Gull drama in office

VIDEO Do you remember that last year I brought you the sad story of the lesser black-backed gulls who had nested on the roof of our building in Lower Brook Street in Ipswich?When a photographer tried to picture them on their nest two of the youngsters got spooked, fluttered off over the side of the roof and fell down, suffering fatal injuries.

By Matthew Tacket

DO you remember that last year I brought you the sad story of the lesser black-backed gulls who had nested on the roof of our building in Lower Brook Street in Ipswich?

When a photographer tried to picture them on their nest two of the youngsters got spooked, fluttered off over the side of the roof and fell down, suffering fatal injuries.

Their parents had been swooping down on people visiting our offices, almost catching their hair as they were dive-bombed.

I don't know if the gull is seeking revenge on our photographer, but certainly he's back this year - and causing a considerable disturbance.

He appears regularly at the windows over our office - which are next to a flat roof - and bangs continually on the glass.

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His disruptive behaviour is causing great consternation among my colleagues in the office, with some claiming it is like working in a scene from the Alfred Hitchcock film The Birds.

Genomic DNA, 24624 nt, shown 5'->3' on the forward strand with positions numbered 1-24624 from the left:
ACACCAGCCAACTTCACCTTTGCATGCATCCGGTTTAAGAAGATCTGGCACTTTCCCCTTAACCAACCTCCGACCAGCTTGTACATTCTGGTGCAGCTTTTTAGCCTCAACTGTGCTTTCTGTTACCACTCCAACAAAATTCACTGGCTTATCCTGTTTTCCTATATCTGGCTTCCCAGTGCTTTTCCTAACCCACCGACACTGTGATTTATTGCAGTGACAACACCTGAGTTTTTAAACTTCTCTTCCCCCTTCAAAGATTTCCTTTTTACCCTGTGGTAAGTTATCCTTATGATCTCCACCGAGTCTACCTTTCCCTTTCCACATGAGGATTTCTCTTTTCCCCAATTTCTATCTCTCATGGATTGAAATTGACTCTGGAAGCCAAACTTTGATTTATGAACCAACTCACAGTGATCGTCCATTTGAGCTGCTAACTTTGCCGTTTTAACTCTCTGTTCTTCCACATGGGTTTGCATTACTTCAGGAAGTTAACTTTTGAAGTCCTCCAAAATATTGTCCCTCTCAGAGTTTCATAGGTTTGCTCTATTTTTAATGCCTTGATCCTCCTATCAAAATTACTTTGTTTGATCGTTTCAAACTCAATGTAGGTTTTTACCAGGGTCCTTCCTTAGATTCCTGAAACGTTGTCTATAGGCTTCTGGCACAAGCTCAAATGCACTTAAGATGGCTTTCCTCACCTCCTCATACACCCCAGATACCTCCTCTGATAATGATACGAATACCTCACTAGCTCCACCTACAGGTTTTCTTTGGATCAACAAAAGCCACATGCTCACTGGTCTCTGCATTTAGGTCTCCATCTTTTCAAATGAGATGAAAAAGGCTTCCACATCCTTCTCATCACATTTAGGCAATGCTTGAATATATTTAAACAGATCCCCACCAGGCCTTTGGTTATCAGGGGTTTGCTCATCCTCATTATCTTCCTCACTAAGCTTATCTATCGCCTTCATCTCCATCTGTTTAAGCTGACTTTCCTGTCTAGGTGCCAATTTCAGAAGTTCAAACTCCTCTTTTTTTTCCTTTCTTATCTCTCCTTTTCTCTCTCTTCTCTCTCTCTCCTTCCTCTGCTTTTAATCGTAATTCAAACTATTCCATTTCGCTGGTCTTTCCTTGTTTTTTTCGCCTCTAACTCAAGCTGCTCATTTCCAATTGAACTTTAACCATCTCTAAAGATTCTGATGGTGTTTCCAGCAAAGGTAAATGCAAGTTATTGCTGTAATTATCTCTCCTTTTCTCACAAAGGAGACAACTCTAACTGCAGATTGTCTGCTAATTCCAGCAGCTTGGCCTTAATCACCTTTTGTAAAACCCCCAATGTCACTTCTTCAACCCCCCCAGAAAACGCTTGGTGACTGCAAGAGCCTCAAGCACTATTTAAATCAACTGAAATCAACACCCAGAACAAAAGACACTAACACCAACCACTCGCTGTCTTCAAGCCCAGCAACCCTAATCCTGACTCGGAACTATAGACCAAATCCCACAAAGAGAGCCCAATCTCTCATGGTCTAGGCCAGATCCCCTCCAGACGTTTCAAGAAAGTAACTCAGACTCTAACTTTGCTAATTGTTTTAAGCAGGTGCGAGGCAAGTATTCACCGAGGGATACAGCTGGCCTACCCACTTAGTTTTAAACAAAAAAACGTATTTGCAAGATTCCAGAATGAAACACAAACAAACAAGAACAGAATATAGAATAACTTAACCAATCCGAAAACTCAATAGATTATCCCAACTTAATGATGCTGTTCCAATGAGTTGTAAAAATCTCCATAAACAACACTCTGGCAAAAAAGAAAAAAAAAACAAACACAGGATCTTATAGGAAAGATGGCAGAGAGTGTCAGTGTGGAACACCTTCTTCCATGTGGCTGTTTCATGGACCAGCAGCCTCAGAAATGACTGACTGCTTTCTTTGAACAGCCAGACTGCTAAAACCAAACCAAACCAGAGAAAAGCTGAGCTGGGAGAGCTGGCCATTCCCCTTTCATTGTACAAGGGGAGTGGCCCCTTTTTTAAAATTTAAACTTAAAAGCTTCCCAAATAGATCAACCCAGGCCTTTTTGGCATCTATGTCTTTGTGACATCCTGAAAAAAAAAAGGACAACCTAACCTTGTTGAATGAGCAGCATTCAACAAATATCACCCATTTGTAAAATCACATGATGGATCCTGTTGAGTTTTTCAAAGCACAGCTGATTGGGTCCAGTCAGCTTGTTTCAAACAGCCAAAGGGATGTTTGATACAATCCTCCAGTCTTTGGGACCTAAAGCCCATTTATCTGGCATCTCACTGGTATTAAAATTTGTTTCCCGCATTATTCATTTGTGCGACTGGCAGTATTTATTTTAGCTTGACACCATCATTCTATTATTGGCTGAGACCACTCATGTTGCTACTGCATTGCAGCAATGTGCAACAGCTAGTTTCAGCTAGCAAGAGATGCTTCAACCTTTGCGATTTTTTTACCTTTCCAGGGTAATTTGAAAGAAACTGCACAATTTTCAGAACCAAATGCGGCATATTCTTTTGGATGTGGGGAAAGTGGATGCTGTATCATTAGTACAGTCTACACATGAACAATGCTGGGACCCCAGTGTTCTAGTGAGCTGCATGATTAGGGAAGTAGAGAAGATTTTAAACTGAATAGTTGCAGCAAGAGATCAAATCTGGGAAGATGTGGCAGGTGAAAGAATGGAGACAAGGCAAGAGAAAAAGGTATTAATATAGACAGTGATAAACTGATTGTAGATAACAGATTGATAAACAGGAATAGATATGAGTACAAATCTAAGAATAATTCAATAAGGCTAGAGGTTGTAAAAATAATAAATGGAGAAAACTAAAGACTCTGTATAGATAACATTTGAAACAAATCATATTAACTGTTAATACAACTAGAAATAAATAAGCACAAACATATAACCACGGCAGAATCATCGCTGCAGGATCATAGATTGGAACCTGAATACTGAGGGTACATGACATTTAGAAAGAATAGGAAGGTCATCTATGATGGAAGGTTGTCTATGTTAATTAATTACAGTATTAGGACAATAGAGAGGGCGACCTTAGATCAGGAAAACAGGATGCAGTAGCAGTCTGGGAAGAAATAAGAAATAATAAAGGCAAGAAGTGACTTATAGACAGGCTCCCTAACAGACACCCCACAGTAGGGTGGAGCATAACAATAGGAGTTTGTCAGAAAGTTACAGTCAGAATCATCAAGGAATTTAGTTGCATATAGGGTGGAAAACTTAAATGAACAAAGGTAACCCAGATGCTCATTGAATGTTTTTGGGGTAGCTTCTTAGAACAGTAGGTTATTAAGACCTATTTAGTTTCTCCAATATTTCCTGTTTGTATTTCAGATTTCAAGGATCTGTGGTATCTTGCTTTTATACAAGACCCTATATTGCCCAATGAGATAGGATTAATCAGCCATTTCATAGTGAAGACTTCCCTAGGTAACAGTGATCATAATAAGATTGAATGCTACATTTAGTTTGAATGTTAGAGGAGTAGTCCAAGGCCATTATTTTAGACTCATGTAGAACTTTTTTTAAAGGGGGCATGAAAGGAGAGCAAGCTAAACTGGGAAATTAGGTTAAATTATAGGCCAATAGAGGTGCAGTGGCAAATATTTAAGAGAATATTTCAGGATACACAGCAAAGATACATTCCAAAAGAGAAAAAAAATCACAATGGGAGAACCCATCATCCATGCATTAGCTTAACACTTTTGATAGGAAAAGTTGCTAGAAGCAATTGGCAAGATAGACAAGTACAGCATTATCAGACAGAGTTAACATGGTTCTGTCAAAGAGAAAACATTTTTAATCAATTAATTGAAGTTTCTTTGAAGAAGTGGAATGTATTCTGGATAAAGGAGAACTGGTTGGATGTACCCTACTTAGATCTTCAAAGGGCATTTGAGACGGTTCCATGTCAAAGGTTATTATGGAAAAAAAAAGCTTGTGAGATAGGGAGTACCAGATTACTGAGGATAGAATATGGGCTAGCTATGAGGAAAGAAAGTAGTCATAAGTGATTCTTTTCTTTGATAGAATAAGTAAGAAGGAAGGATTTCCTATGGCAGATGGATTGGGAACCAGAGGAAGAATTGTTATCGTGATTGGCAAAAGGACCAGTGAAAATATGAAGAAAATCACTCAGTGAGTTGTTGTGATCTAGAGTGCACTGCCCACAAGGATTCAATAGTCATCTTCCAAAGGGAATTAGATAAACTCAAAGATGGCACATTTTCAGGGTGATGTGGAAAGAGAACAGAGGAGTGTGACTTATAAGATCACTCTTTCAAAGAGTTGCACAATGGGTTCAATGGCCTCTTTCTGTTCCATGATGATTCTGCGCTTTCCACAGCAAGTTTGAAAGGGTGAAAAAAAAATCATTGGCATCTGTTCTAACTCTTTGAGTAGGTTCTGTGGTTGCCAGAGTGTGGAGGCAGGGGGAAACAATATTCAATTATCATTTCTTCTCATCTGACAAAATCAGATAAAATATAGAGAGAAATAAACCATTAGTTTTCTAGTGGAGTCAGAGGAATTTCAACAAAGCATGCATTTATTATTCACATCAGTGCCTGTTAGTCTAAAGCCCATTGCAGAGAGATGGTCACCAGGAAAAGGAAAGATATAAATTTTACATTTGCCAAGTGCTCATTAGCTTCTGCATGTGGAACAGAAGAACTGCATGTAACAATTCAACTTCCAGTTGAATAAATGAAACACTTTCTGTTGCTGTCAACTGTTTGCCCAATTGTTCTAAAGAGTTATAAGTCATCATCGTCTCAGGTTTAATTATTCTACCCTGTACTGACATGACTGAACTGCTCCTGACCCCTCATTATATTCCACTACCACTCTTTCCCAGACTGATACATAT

The most sensible explanation we can come up with is that he can see his reflection in the tinted glass and is trying to attack himself - but we are seriously worried that he might actually smash through the glass.

If you want to see the full extent of the disruption he can cause, see the video on our website at www.eveningstar.co.uk

While on the subject of gulls, have you noticed how they are invading our towns more and more these days?

It used to be that they would only come inland when it was mucky at sea - except for a few small black-headed gulls that would be found inland all the time.

Now huge herring gulls and lesser black-backed gulls have set up home in Ipswich. When a herring gull decides to check out my bird table, it's astonishing how fast the songbirds take cover.

One of my colleagues insists he's seen a much rarer great black backed gull swooping around the area.

We can all recognise a seagull - but it takes an expert to always recognise the different kinds of gulls that you see.

When I go to Minsmere, there are often Mediterranean gulls on The Scrape. They have been pointed out to me, but for the life of me I still can't see the difference between them and the very common black-headed gulls!

The size is usually a giveaway, but unless you see the gulls next to each other, it isn't easy to tell which they are.

The trick with lesser and great black-backed gulls is to look at the legs - lesser black backed gulls have yellow legs while the greater species have red legs.

n. Have you had problems with misbehaving birds? Write to Your Letters, Evening Star, 30 Lower Brook Street, Ipswich, IP4 1AN or email eveningstarletters@eveningstar.co.uk

Gulls around Ipswich:

Black-headed gulls: Smallest, and most common. At this time of the year the black head gives instant recognition.

Common gulls: Anything but! If you think you've seen one of these, its probably a small herring gull. Yellow legs

Herring gulls: The typical seaside gull, and the largest you will see in big numbers around Ipswich. Red legs.

Lesser black-backed gull: Slightly smaller than a herring gull, with a very dark grey back, almost black. Yellow legs.

Great black-backed gull: Largest gull in this part of the world, but breeds further north. Red legs.